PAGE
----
Can Royal Dutch Shell Outperform Exxon Mobil?

LONDON -- If you're interested in building a profitable, diversified portfolio, then you will often need to compare similar companies when choosing which share to buy next. These comparisons aren't always as easy as they sound, so in this series, I'm going to compare some of the best-known names from the FTSE 100 (UKX), the FTSE 250, and the U.S. stock market.

I'm going to use three key criteria -- value, income, and growth -- to compare companies with their sector peers. I've included some U.S. shares, as these provide U.K. investors with access to some of the world's largest and most successful companies. Although there are some tax implications to holding U.S. shares in a U.K. dealing account, they are pretty straightforward and I feel are outweighed by the investing potential of the American market.

Today, I'm going to take a look at oil and gas supermajors Royal Dutch Shell , which is the largest company on the London Stock Exchange, and U.S. giant ExxonMobil , which is the world's largest listed oil and gas company. All data is sourced from Morningstar, Reuters, and company reports.

1. Value
The easiest way to lose money on shares is to pay too much for them -- so which share looks better value, Shell, or Exxon?


Royal Dutch Shell


Current price-to-earnings ratio (P/E)



Forecast P/E



Price-to-book ratio (P/B)



Price-to-sales ratio (P/S)



Shell looks better value based on these metrics, especially in terms of its lower price-to-book and price-to-sales ratios. Shell's P/E ratio is lower, too, but in fairness I should highlight another statistic that isn't included in the table -- price to free cash flow (P/FCF). Free cash flow is quite different from earnings, as it reflects genuine surplus cash accumulated from operations and investing, rather than just paper profits, which can be manipulated.

Shell has a P/FCF ratio of 65.6, nearly double ExxonMobil's P/FCF of 37.0. This suggests that Exxon's modestly higher P/E, P/B, and P/S ratios may be justified -- if a business generates more free cash, then it may be worth paying a little more to own it.

Yet I think Shell just has an edge as a value share. Shell's valuation offers more potential upside if the company can improve its free cash flow generation, whereas Exxon's higher valuation may be fully justified, but it leaves less room for further gains in the near term.

2. Income
With low interest rates set to continue for the foreseeable future, dividends have become one of the most popular ways of generating an investment income. How do Shell and Exxon compare in terms of income?


Royal Dutch Shell


Current dividend yield



5-year average historical yield



5-year dividend average growth rate



2013 forecast yield



Shell takes a clear lead in the income stakes, offering nearly double the forward yield provided by ExxonMobil. The reason is simple -- Shell pays out a much higher proportion of its earnings as dividends than Exxon. Over the past 12 months, Shell has paid out 40% of earnings as dividends, while Exxon has paid out 22%. On the downside, Shell's higher payout ratio means its scope for dividend growth is more limited, which is reflected in its lower historical growth rate.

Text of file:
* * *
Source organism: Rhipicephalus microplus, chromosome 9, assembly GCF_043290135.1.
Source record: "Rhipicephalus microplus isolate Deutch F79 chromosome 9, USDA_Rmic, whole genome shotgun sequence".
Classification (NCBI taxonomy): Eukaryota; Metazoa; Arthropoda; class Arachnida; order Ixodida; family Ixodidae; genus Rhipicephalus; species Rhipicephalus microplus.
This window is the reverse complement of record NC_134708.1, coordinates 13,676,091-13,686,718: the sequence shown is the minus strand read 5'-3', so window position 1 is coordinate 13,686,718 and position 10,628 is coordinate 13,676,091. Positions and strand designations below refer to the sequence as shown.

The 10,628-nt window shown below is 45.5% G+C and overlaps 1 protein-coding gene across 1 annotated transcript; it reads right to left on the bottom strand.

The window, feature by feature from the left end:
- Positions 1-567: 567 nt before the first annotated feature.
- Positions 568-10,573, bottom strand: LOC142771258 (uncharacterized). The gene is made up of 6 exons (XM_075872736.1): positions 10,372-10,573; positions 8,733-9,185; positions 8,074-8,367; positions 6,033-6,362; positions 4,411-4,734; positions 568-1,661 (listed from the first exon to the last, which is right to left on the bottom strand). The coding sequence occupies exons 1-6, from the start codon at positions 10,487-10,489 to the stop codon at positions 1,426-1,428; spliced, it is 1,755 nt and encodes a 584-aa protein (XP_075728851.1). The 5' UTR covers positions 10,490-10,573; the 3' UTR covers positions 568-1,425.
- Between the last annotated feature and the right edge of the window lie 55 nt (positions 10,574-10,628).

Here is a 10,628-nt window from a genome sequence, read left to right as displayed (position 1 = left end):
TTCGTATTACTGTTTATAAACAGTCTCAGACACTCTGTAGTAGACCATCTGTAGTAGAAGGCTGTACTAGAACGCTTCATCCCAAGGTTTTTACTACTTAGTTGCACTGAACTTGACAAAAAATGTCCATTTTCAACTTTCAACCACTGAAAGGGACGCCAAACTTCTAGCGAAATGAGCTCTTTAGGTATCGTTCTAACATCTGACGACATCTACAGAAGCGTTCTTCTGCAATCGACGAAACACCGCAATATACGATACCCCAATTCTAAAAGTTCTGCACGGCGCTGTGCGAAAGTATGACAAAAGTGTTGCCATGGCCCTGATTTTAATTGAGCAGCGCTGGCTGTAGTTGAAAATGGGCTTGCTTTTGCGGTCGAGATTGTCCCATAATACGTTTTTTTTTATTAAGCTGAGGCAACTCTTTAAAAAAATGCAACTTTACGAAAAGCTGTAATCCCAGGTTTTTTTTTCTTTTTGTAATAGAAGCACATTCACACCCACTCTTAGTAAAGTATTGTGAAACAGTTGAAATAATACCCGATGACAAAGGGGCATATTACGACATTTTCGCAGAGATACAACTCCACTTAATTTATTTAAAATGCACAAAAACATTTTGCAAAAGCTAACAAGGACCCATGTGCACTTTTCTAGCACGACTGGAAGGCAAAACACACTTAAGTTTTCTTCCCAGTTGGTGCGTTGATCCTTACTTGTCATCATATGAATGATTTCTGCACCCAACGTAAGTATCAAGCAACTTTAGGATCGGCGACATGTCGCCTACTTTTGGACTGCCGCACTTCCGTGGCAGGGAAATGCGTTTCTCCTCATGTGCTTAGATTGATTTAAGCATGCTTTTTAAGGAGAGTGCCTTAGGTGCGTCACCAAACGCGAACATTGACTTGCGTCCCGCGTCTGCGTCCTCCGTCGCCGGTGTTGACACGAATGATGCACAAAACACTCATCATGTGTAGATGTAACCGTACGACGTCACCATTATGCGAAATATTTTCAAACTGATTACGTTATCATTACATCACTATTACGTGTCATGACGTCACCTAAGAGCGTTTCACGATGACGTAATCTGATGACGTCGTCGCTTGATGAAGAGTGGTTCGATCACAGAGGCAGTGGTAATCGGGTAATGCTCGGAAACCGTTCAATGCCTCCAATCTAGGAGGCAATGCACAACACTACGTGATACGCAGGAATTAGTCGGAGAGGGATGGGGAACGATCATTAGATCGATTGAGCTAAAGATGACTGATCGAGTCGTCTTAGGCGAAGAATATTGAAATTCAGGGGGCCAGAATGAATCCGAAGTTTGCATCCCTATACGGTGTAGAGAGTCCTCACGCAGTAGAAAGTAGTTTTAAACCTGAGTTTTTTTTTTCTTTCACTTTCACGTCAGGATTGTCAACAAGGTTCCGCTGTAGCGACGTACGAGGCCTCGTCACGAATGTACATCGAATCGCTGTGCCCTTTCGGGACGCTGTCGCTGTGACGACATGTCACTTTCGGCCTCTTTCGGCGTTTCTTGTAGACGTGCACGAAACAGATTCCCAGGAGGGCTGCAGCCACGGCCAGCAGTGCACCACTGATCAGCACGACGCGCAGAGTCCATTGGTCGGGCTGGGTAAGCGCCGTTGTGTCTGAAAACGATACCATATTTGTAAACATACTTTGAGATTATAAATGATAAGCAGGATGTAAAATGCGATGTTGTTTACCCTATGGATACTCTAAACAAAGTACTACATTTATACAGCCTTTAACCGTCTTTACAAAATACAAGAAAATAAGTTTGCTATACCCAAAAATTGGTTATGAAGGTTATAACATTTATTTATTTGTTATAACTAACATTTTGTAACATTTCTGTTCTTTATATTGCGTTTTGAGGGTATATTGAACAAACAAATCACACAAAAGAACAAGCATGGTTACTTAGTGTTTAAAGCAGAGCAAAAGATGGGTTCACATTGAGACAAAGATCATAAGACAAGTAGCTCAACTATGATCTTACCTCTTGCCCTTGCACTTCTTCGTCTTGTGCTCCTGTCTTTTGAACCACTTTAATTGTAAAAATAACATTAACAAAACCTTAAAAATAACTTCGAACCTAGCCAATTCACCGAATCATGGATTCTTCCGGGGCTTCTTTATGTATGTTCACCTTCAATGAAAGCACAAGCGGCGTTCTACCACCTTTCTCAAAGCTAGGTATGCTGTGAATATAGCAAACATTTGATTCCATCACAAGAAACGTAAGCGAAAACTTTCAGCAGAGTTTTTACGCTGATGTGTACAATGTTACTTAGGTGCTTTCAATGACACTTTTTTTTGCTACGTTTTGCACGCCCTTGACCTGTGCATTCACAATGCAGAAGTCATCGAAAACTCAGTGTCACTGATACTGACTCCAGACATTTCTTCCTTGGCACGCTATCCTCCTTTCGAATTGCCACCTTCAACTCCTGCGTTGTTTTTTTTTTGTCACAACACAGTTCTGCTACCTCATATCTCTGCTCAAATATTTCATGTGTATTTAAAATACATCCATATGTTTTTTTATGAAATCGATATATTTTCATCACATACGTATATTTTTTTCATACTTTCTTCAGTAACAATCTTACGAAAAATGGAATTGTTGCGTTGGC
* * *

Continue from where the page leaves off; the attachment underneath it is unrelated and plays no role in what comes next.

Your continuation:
Of course, whether these high payouts represent the best use of Shell's cash is a matter of opinion. As a Shell shareholder who values income, I am fairly happy with the situation, but I can't help wondering whether the company should be leaving itself a little more headroom for future dividend growth and capital expenditure. If Shell's forecast of a prolonged period of high oil prices proves correct, there won't be a problem. However, if it's wrong, the dividend would become hard to afford without resorting to reserves or debt, as has happened in some previous years.

3. Growth
Even if your main interest is value or income investing, you do need to consider growth. At the very least, a company needs to deliver growth in line with inflation -- and realistically, most successful companies need to grow ahead of inflation, if they are to protect their market share and profit margins.

How do Shell and Exxon shape up in terms of growth?


Royal Dutch Shell


5-year earnings-per-share growth rate



5-year revenue growth rate



5-year share price return



Shell and Exxon have delivered similar rates of earnings growth over the past five years, with Shell edging ahead in terms of revenue growth. Interestingly, both companies have very similar annual revenues, but Exxon's profits -- and operating margin -- are higher than Shell's, highlighting its greater profitability.

Although Exxon's share price performance over the past five years has been worse than Shell's, when looked at over a slightly longer period, it becomes apparent that Shell has underperformed Exxon in terms of share price growth. Since 2005, Exxon's share price has risen by 150%, more than three times the 45% gain Shell shareholders have enjoyed.

When dividends are factored in, Exxon is also the winner -- its 10-year average trailing total return of 11.7% is nearly double Shell's equivalent of 6.9%.

Should you buy Shell or Exxon?
For value and income, I would continue to choose Shell, thanks to its lower valuation and consistently higher dividend yield.

When it comes to growth, Exxon looks like a clear winner, with a history of delivering higher profit margins and greater total returns than its Anglo-Dutch competitor.

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The article Can Royal Dutch Shell Outperform Exxon Mobil? originally appeared on

Roland Head owns shares of Royal Dutch Shell. The Motley Fool owns shares of ExxonMobil. Try any of our Foolish newsletter services free for 30 days. We Fools don't all hold the same opinions, but we all believe that considering a diverse range of insights makes us better investors. The Motley Fool has a disclosure policy.

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